meet the enemy, who was reported approaching against us on the road leading from the Cumberland River to Logan's farm. The regiment proceeded in line of battle to the scene of action, about a mile and a half from the camp. At a point this side of the thick woods separating the enemy from us Company K was ordered to take position on a side road, and to skirmish the bush, for the purpose of protecting us against any flank attack. The remaining eight companies (Company G was on guard on the other side of our camp, and was left there) proceeded in quick step through the woods to the place of battle, and no sooner had they reached the edge of the woods when they were ordered to aback the enemy. The latter was posted in force on the edge of and in the woods opposite us, and was separated from us by two open corn fields, both of which were fenced. Our left wing touched the main road leading to the Cumberland, and was separated by the same from the right wing of the Second Minnesota Regiment.
With loud hurrahs our boys, most gallantly led by Kammerling, advanced upon the enemy, extending themselves all over the first of said two corn fields, and taking stand along and below the fence. Brisk and heavy firing at once began from both sides and continued for about half an hour. At last Companies A, B, C, and D, from our right wing, made a flank movement by left wheel, and after opening a lively fire against the enemy's left wing they, together with the remaining companies, made a bayonet charge, driving the enemy from his position with loud shouts. The enemy immediately fled precipitately, leaving their dead and wounded, and their knapsacks, blankets, provisions, &c., when our men hastily pursued and made a large number of prisoners.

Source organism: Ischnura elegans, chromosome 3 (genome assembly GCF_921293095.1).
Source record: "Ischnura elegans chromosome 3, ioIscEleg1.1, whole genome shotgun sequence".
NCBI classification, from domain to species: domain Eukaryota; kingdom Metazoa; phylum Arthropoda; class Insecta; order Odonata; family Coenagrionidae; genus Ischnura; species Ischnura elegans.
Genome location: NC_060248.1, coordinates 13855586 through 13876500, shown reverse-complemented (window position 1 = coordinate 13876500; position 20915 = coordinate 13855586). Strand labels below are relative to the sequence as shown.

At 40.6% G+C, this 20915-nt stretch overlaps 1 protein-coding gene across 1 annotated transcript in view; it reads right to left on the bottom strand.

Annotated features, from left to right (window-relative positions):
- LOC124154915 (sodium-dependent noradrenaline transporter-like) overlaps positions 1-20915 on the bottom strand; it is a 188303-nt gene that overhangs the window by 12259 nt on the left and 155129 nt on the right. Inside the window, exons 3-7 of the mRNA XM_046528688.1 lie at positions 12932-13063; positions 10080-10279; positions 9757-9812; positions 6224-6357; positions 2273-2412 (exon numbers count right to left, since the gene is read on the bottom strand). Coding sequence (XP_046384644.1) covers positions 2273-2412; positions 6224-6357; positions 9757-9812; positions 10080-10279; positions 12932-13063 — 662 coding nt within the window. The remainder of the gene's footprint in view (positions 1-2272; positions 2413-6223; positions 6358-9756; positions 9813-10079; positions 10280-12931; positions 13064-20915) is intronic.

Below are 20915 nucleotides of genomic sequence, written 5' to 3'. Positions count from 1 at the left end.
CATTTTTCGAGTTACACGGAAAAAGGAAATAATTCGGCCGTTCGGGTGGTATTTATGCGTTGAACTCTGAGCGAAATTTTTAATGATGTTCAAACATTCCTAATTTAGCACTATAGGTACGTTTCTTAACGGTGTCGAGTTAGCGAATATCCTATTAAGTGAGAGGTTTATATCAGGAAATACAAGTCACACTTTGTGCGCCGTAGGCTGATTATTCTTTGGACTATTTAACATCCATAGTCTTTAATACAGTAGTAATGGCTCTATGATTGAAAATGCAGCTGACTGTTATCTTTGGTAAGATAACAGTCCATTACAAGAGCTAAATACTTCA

Company K, detached as stated above, had been ordered to join the main body, but failing to find it, fell in with the Second Minnesota and participated in the action of the left wing of said regiment.
The strength of our regiment during this action was 3 staff officers, 1 staff bugler, 21 company and 93 non-commissioned officers, 505 privates, and 8 buglers.
GEO. H. HARRIES,
Adjutant Ninth Regiment Ohio Volunteers.
Colonel ROBERT L. McCOOK,
Ninth Ohio, Commanding Third Brigadier, First Div., Dept. of the Ohio.
Numbers 10. Report of Colonel Samuel P. Carter, commanding Twelfth Brigade.
HEADQUARTERS TWELFTH BRIGADE,
Somerset, Ky., January 30, 1862.
GENERAL: I have the honor to submit the following report of the action of the First and Second Tennessee and Twelfth Kentucky Regiments Volunteers in the engagement of the 19th instant
On the morning of the 17th January, 1862, I left Somerset, Ky., with the First and Second East Tennessee Regiments, and proceeded to the crossing of Fishing Creek, on the Columbia road. Leaving the regiments at the crossing, I proceeded the Logan's Cross-roads and reported to your in person. Late on the evening of the 17th I ordered up the Tennessee regiments to Logan's, and by 8 o'clock p.m. they were bivouacked at the junction of the roads leading to Somerset and to Mill